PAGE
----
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Whooping crane use of riverine stopover sites

  • David M. Baasch ,

    Contributed equally to this work with: David M. Baasch, Patrick D. Farrell, Shay Howlin, Aaron T. Pearse, Jason M. Farnsworth, Chadwin B. Smith

    Roles Conceptualization, Formal analysis, Investigation, Methodology, Project administration, Supervision, Writing – original draft, Writing – review & editing

    baaschd@headwaterscorp.com

    Affiliation Executive Director’s Office for the Platte River Recovery Implementation Program, Kearney, NE, United States of America

  • Patrick D. Farrell ,

    Contributed equally to this work with: David M. Baasch, Patrick D. Farrell, Shay Howlin, Aaron T. Pearse, Jason M. Farnsworth, Chadwin B. Smith

    Roles Data curation, Formal analysis, Writing – original draft, Writing – review & editing

    Affiliation Executive Director’s Office for the Platte River Recovery Implementation Program, Kearney, NE, United States of America

  • Shay Howlin ,

    Contributed equally to this work with: David M. Baasch, Patrick D. Farrell, Shay Howlin, Aaron T. Pearse, Jason M. Farnsworth, Chadwin B. Smith

    Roles Formal analysis, Writing – original draft, Writing – review & editing

    Affiliation Western Ecosystems Technology, Inc. (WEST), Cheyenne, Wyoming, United States of America

  • Aaron T. Pearse ,

    Contributed equally to this work with: David M. Baasch, Patrick D. Farrell, Shay Howlin, Aaron T. Pearse, Jason M. Farnsworth, Chadwin B. Smith

    Roles Conceptualization, Investigation, Methodology, Writing – original draft, Writing – review & editing

    Affiliation U.S. Geological Survey, Northern Prairie Wildlife Research Center, Jamestown, North Dakota, United States of America

  • Jason M. Farnsworth ,

    Contributed equally to this work with: David M. Baasch, Patrick D. Farrell, Shay Howlin, Aaron T. Pearse, Jason M. Farnsworth, Chadwin B. Smith

    Roles Methodology, Visualization, Writing – original draft, Writing – review & editing

    Affiliation Executive Director’s Office for the Platte River Recovery Implementation Program, Kearney, NE, United States of America

  • Chadwin B. Smith

    Contributed equally to this work with: David M. Baasch, Patrick D. Farrell, Shay Howlin, Aaron T. Pearse, Jason M. Farnsworth, Chadwin B. Smith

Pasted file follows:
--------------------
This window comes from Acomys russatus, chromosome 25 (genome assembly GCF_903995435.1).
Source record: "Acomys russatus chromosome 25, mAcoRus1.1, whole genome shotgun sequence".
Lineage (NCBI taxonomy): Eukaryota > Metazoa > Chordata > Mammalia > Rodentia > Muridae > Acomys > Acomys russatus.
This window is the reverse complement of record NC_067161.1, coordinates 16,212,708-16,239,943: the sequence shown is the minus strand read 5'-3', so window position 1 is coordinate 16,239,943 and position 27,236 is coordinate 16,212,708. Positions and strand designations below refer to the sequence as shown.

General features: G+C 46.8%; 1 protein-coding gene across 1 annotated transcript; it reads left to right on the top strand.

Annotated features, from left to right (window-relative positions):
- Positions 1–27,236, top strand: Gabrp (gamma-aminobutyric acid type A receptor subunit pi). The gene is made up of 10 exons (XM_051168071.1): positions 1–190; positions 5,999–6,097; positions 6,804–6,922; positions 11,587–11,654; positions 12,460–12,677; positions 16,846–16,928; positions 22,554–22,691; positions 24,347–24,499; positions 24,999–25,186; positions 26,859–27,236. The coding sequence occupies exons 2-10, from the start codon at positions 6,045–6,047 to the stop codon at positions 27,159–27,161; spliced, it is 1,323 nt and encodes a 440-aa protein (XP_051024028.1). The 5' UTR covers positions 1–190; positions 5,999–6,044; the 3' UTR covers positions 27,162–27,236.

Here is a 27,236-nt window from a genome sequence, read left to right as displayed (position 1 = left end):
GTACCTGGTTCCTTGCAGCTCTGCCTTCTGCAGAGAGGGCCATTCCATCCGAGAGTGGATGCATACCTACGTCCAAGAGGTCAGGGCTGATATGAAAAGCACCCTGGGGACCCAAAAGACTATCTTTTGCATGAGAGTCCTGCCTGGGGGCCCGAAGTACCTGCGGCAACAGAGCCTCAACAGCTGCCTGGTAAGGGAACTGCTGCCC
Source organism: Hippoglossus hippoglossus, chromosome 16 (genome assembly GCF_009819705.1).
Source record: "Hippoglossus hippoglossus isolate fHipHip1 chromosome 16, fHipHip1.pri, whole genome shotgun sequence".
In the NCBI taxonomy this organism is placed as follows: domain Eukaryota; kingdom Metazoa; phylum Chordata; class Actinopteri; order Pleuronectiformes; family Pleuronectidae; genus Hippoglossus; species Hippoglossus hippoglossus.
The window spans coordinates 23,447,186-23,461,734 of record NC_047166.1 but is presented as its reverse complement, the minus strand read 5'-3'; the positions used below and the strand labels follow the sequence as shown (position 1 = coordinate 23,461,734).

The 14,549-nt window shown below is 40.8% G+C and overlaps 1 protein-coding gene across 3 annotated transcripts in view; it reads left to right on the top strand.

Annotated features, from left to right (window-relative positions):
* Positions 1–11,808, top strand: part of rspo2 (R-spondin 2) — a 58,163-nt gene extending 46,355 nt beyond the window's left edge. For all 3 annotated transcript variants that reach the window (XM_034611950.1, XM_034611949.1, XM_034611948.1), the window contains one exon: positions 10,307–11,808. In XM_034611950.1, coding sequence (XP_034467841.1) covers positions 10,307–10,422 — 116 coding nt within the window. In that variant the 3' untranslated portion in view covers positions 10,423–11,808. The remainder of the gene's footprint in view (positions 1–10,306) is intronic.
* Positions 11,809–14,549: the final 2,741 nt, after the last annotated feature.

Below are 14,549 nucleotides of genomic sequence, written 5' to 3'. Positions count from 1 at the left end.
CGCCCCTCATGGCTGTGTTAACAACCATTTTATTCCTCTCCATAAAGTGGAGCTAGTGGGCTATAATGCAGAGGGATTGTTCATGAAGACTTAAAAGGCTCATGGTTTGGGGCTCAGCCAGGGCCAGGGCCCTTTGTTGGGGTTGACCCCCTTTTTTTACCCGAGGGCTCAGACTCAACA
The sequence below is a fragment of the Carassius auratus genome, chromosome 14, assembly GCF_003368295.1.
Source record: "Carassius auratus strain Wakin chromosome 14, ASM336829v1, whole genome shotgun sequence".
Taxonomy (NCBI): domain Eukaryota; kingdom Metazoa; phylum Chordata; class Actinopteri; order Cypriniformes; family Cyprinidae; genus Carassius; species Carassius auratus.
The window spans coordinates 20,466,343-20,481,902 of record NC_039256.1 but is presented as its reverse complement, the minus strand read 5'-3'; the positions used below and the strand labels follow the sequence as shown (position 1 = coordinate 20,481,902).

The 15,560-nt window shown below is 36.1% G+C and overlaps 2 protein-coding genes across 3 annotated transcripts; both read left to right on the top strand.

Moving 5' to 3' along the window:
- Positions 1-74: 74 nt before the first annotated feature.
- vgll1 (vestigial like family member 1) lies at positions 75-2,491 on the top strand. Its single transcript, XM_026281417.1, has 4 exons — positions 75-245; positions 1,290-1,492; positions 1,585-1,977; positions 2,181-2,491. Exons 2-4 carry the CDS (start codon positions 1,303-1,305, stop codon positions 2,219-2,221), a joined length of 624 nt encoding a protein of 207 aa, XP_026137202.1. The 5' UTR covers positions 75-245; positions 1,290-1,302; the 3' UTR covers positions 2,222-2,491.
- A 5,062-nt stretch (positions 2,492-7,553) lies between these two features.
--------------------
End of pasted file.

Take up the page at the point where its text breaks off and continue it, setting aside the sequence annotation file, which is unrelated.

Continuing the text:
Roles Writing – original draft, Writing – review & editing

    Affiliation Executive Director’s Office for the Platte River Recovery Implementation Program, Kearney, NE, United States of America

Whooping crane use of riverine stopover sites

  • David M. Baasch, 
  • Patrick D. Farrell, 
  • Shay Howlin, 
  • Aaron T. Pearse, 
  • Jason M. Farnsworth, 
  • Chadwin B. Smith
PLOS
x

Abstract

Migratory birds like endangered whooping cranes (Grus americana) require suitable nocturnal roost sites during twice annual migrations. Whooping cranes primarily roost in shallow surface water wetlands, ponds, and rivers. All these features have been greatly impacted by human activities, which present threats to the continued recovery of the species. A portion of one such river, the central Platte River, has been identified as critical habitat for the survival of the endangered whooping crane. Management intervention is now underway to rehabilitate habitat form and function on the central Platte River to increase use and thereby contribute to the survival of whooping cranes. The goal of our analyses was to develop habitat selection models that could be used to direct riverine habitat management activities (i.e., channel widening, tree removal, flow augmentation, etc.) along the central Platte River and throughout the species’ range. As such, we focused our analyses on two robust sets of whooping crane observations and habitat metrics the Platte River Recovery Implementation Program (Program or PRRIP) and other such organizations could influence. This included channel characteristics such as total channel width, the width of channel unobstructed by dense vegetation, and distance of forest from the edge of the channel and flow-related metrics like wetted width and unit discharge (flow volume per linear meter of wetted channel width) that could be influenced by flow augmentation or reductions during migration. We used 17 years of systematic monitoring data in a discrete-choice framework to evaluate the influence these various metrics have on the relative probability of whooping crane use and found the width of channel unobstructed by dense vegetation and distance to the nearest forest were the best predictors of whooping crane use. Secondly, we used telemetry data obtained from a sample of 38 birds of all ages over the course of seven years, 2010–2016, to evaluate whooping crane use of riverine habitat within the North-central Great Plains, USA. For this second analysis, we focused on the two metrics found to be important predictors of whooping crane use along the central Platte River, unobstructed channel width and distance to nearest forest or wooded area. Our findings indicate resource managers, such as the Program, have the potential to influence whooping crane use of the central Platte River through removal of in-channel vegetation to increase the unobstructed width of narrow channels and through removal of trees along the bank line to increase unforested corridor widths. Results of both analyses also indicated that increases in relative probability of use by whooping cranes did not appreciably increase with unobstructed views ≥200 m wide and unforested corridor widths that were ≥330 m. Therefore, managing riverine sites for channels widths >200 m and removing trees beyond 165 m from the channel’s edge would increase costs associated with implementing management actions such as channel and bank-line disking, removing trees, augmenting flow, etc. without necessarily realizing an additional appreciable increase in use by migrating whooping cranes.